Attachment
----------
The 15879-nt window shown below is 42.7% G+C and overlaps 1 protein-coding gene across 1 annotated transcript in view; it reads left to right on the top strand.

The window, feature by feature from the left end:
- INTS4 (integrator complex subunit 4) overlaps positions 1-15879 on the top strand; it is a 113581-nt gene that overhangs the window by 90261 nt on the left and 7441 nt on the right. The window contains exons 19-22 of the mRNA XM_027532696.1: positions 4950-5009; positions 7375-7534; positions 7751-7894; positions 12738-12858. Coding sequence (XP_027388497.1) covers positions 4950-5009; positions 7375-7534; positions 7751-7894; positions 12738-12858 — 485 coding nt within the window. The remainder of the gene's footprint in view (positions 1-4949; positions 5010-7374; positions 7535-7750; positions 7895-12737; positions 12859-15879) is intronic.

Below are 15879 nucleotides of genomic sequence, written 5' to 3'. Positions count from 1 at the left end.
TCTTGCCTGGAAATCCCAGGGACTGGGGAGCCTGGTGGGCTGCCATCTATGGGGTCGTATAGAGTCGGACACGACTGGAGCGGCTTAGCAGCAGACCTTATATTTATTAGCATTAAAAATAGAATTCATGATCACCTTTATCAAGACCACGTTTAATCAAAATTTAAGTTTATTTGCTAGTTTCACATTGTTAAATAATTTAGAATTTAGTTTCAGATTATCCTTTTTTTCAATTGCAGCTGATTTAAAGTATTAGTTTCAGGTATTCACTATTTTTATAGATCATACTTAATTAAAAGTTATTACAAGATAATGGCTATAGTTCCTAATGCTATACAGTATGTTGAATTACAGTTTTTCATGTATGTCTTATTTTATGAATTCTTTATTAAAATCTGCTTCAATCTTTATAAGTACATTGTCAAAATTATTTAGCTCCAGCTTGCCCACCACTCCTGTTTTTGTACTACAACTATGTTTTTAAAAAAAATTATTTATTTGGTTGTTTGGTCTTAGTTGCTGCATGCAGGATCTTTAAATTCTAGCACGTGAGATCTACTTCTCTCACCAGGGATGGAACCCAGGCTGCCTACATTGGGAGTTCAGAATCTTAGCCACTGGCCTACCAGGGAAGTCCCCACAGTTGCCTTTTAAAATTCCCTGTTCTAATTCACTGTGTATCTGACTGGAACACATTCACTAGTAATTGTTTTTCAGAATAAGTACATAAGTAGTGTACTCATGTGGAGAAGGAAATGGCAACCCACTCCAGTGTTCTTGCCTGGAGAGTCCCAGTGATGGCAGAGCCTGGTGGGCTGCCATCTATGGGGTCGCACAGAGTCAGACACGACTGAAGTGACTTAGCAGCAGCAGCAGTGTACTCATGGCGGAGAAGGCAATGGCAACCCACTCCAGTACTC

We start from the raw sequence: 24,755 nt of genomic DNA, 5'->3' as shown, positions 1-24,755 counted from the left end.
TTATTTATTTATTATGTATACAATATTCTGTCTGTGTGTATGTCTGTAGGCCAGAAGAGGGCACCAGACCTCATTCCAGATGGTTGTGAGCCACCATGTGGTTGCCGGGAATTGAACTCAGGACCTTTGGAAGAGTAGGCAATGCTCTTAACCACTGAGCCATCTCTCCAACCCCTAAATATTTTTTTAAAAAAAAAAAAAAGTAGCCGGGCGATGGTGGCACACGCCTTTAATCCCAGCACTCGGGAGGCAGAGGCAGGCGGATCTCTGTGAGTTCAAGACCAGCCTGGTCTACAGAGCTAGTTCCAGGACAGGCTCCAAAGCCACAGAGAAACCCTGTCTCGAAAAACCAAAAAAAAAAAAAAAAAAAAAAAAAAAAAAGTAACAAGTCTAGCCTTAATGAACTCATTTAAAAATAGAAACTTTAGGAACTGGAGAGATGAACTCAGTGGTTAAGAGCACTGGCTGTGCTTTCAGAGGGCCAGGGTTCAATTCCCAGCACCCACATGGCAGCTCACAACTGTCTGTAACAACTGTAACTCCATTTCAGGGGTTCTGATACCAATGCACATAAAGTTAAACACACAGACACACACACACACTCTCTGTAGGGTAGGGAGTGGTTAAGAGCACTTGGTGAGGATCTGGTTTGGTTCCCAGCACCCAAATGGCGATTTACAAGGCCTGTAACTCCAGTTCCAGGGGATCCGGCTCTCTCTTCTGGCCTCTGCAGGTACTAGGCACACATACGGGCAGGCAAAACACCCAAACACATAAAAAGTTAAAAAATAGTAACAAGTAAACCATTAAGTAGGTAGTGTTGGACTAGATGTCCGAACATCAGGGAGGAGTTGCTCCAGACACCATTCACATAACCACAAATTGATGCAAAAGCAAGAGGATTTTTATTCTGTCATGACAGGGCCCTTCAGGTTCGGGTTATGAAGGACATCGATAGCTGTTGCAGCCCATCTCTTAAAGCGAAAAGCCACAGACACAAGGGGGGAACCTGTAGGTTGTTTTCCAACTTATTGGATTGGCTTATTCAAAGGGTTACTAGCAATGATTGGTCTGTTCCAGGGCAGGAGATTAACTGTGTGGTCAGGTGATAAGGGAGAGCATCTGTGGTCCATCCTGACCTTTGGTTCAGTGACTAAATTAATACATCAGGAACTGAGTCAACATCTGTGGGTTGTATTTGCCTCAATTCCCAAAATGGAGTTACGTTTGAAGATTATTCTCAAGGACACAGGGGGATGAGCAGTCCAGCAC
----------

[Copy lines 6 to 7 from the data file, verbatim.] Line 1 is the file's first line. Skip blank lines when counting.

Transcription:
We start from the raw sequence: 24,755 nt of genomic DNA, 5'->3' as shown, positions 1-24,755 counted from the left end.
TTATTTATTTATTATGTATACAATATTCTGTCTGTGTGTATGTCTGTAGGCCAGAAGAGGGCACCAGACCTCATTCCAGATGGTTGTGAGCCACCATGTGGTTGCCGGGAATTGAACTCAGGACCTTTGGAAGAGTAGGCAATGCTCTTAACCACTGAGCCATCTCTCCAACCCCTAAATATTTTTTTAAAAAAAAAAAAAAGTAGCCGGGCGATGGTGGCACACGCCTTTAATCCCAGCACTCGGGAGGCAGAGGCAGGCGGATCTCTGTGAGTTCAAGACCAGCCTGGTCTACAGAGCTAGTTCCAGGACAGGCTCCAAAGCCACAGAGAAACCCTGTCTCGAAAAACCAAAAAAAAAAAAAAAAAAAAAAAAAAAAAAGTAACAAGTCTAGCCTTAATGAACTCATTTAAAAATAGAAACTTTAGGAACTGGAGAGATGAACTCAGTGGTTAAGAGCACTGGCTGTGCTTTCAGAGGGCCAGGGTTCAATTCCCAGCACCCACATGGCAGCTCACAACTGTCTGTAACAACTGTAACTCCATTTCAGGGGTTCTGATACCAATGCACATAAAGTTAAACACACAGACACACACACACACTCTCTGTAGGGTAGGGAGTGGTTAAGAGCACTTGGTGAGGATCTGGTTTGGTTCCCAGCACCCAAATGGCGATTTACAAGGCCTGTAACTCCAGTTCCAGGGGATCCGGCTCTCTCTTCTGGCCTCTGCAGGTACTAGGCACACATACGGGCAGGCAAAACACCCAAACACATAAAAAGTTAAAAAATAGTAACAAGTAAACCATTAAGTAGGTAGTGTTGGACTAGATGTCCGAACATCAGGGAGGAGTTGCTCCAGACACCATTCACATAACCACAAATTGATGCAAAAGCAAGAGGATTTTTATTCTGTCATGACAGGGCCCTTCAGGTTCGGGTTATGAAGGACATCGATAGCTGTTGCAGCCCATCTCTTAAAGCGAAAAGCCACAGACACAAGGGGGGAACCTGTAGGTTGTTTTCCAACTTATTGGATTGGCTTATTCAAAGGGTTACTAGCAATGATTGGTCTGTTCCAGGGCAGGAGATTAACTGTGTGGTCAGGTGATAAGGGAGAGCATCTGTGGTCCATCCTGACCTTTGGTTCAGTGACTAAATTAATACATCAGGAACTGAGTCAACATCTGTGGGTTGTATTTGCCTCAATTCCCAAAATGGAGTTACGTTTGAAGATTATTCTCAAGGACACAGGGGGATGAGCAGTCCAGCAC